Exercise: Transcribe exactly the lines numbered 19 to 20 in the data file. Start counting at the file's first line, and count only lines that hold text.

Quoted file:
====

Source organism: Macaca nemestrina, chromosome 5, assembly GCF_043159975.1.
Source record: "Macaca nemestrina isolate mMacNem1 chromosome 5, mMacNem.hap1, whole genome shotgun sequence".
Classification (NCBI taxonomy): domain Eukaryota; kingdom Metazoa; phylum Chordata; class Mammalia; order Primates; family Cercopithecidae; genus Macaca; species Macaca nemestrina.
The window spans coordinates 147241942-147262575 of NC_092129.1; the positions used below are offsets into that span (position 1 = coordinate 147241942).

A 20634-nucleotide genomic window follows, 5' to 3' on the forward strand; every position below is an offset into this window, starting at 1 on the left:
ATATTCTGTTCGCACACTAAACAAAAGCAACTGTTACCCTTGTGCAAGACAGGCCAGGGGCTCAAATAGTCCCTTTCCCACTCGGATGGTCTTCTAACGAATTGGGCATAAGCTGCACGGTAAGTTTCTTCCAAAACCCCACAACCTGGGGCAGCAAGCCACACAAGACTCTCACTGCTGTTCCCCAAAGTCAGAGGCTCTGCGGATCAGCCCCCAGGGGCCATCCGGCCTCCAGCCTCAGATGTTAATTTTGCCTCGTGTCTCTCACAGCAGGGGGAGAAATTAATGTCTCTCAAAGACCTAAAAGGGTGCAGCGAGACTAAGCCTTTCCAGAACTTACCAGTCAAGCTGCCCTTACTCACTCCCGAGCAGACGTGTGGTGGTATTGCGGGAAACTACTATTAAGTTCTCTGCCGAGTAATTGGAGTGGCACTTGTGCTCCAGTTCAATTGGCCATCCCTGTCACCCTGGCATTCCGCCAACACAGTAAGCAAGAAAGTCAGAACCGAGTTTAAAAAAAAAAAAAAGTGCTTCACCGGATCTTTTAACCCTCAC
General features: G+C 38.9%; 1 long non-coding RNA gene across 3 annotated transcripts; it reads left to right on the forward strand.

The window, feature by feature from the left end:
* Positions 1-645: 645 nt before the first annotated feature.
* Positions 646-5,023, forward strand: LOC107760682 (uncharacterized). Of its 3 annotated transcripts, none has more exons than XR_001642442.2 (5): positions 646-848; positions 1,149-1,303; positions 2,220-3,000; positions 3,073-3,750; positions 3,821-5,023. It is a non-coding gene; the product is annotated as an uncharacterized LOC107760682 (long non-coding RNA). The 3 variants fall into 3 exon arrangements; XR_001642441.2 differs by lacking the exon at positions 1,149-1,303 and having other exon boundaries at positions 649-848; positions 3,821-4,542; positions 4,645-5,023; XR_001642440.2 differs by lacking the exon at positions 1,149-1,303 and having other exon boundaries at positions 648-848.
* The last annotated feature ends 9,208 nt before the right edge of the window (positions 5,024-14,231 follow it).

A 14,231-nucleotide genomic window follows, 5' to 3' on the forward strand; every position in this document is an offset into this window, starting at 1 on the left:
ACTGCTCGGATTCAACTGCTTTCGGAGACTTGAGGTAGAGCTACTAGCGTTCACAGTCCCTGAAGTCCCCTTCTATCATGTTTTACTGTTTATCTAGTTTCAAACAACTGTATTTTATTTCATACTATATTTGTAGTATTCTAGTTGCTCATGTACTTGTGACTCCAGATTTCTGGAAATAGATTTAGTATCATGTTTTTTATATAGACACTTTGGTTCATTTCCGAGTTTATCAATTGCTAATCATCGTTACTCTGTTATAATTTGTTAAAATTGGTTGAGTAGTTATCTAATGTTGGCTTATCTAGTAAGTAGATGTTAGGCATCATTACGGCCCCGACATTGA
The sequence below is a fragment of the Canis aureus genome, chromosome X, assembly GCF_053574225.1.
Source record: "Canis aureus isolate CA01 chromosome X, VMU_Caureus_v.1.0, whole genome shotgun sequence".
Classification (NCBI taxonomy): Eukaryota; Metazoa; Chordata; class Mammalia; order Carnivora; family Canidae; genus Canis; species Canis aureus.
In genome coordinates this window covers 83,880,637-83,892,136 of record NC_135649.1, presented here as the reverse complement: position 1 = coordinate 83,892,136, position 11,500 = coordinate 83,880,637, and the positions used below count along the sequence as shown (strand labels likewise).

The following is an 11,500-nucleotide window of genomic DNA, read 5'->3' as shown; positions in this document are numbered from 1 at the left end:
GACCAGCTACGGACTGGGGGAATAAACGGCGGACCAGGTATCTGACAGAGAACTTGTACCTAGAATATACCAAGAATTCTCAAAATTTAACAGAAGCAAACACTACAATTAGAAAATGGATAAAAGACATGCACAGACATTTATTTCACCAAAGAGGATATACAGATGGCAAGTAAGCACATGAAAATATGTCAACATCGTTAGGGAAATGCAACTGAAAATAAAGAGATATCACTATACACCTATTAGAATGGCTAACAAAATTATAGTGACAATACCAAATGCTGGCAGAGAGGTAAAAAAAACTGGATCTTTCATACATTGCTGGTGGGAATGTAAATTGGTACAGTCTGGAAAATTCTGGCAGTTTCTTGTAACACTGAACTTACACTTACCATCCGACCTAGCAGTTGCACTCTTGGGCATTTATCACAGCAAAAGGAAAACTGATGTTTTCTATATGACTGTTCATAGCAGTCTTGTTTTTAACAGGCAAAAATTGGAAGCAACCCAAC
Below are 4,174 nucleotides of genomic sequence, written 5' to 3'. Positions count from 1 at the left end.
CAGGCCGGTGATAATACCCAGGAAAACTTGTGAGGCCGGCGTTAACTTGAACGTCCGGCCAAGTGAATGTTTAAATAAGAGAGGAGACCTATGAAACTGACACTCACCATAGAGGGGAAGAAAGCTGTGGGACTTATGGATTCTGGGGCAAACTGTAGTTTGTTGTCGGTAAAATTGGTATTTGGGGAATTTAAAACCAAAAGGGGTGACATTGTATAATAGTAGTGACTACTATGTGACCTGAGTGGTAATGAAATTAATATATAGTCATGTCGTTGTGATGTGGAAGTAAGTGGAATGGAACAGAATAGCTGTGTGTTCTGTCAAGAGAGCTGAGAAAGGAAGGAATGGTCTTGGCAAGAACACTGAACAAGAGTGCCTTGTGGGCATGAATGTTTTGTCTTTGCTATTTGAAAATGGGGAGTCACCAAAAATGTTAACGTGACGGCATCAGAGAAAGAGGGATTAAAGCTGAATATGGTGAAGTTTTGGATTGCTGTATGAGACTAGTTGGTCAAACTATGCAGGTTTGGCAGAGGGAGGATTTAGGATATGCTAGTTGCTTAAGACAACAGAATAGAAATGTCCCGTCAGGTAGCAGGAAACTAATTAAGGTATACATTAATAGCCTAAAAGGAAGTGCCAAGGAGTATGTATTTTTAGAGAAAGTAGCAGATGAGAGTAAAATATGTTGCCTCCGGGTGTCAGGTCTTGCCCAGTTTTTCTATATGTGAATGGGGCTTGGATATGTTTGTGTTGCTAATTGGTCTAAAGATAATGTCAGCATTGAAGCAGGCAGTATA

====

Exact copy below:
GACCAGCTACGGACTGGGGGAATAAACGGCGGACCAGGTATCTGACAGAGAACTTGTACCTAGAATATACCAAGAATTCTCAAAATTTAACAGAAGCAAACACTACAATTAGAAAATGGATAAAAGACATGCACAGACATTTATTTCACCAAAGAGGATATACAGATGGCAAGTAAGCACATGAAAATATGTCAACATCGTTAGGGAAATGCAACTGAAAATAAAGAGATATCACTATACACCTATTAGAATGGCTAACAAAATTATAGTGACAATACCAAATGCTGGCAGAGAGGTAAAAAAAACTGGATCTTTCATACATTGCTGGTGGGAATGTAAATTGGTACAGTCTGGAAAATTCTGGCAGTTTCTTGTAACACTGAACTTACACTTACCATCCGACCTAGCAGTTGCACTCTTGGGCATTTATCACAGCAAAAGGAAAACTGATGTTTTCTATATGACTGTTCATAGCAGTCTTGTTTTTAACAGGCAAAAATTGGAAGCAACCCAAC
Below are 4,174 nucleotides of genomic sequence, written 5' to 3'. Positions count from 1 at the left end.